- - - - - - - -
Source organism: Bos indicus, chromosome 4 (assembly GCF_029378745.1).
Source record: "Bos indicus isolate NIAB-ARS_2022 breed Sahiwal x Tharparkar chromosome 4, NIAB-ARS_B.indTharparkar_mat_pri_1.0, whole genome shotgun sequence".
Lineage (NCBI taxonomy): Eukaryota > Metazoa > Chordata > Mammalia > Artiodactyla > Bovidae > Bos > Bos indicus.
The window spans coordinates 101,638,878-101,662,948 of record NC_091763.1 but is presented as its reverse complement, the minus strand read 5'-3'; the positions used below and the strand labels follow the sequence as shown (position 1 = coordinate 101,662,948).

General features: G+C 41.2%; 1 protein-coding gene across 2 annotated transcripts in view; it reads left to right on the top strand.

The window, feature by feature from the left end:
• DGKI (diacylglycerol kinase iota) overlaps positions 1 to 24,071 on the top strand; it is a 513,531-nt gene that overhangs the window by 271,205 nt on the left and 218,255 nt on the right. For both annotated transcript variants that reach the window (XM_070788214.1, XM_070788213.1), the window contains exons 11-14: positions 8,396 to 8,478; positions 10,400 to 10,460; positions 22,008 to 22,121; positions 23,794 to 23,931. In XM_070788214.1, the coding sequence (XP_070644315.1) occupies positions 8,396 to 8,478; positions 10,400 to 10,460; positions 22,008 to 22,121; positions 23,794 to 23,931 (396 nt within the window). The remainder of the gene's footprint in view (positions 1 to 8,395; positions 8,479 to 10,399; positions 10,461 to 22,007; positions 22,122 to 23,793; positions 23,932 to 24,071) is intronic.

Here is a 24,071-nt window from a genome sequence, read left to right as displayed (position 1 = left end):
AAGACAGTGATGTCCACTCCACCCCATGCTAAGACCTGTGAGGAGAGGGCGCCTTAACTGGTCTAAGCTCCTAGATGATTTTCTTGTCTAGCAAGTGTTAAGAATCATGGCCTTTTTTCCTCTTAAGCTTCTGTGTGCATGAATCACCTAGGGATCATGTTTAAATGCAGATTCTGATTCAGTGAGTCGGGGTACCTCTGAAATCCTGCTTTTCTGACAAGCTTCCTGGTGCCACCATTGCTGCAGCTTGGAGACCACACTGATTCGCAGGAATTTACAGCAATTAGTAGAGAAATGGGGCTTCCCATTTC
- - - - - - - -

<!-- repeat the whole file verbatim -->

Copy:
Source organism: Bos indicus, chromosome 4 (assembly GCF_029378745.1).
Source record: "Bos indicus isolate NIAB-ARS_2022 breed Sahiwal x Tharparkar chromosome 4, NIAB-ARS_B.indTharparkar_mat_pri_1.0, whole genome shotgun sequence".
Lineage (NCBI taxonomy): Eukaryota > Metazoa > Chordata > Mammalia > Artiodactyla > Bovidae > Bos > Bos indicus.
The window spans coordinates 101,638,878-101,662,948 of record NC_091763.1 but is presented as its reverse complement, the minus strand read 5'-3'; the positions used below and the strand labels follow the sequence as shown (position 1 = coordinate 101,662,948).

General features: G+C 41.2%; 1 protein-coding gene across 2 annotated transcripts in view; it reads left to right on the top strand.

The window, feature by feature from the left end:
• DGKI (diacylglycerol kinase iota) overlaps positions 1 to 24,071 on the top strand; it is a 513,531-nt gene that overhangs the window by 271,205 nt on the left and 218,255 nt on the right. For both annotated transcript variants that reach the window (XM_070788214.1, XM_070788213.1), the window contains exons 11-14: positions 8,396 to 8,478; positions 10,400 to 10,460; positions 22,008 to 22,121; positions 23,794 to 23,931. In XM_070788214.1, the coding sequence (XP_070644315.1) occupies positions 8,396 to 8,478; positions 10,400 to 10,460; positions 22,008 to 22,121; positions 23,794 to 23,931 (396 nt within the window). The remainder of the gene's footprint in view (positions 1 to 8,395; positions 8,479 to 10,399; positions 10,461 to 22,007; positions 22,122 to 23,793; positions 23,932 to 24,071) is intronic.

Here is a 24,071-nt window from a genome sequence, read left to right as displayed (position 1 = left end):
AAGACAGTGATGTCCACTCCACCCCATGCTAAGACCTGTGAGGAGAGGGCGCCTTAACTGGTCTAAGCTCCTAGATGATTTTCTTGTCTAGCAAGTGTTAAGAATCATGGCCTTTTTTCCTCTTAAGCTTCTGTGTGCATGAATCACCTAGGGATCATGTTTAAATGCAGATTCTGATTCAGTGAGTCGGGGTACCTCTGAAATCCTGCTTTTCTGACAAGCTTCCTGGTGCCACCATTGCTGCAGCTTGGAGACCACACTGATTCGCAGGAATTTACAGCAATTAGTAGAGAAATGGGGCTTCCCATTTC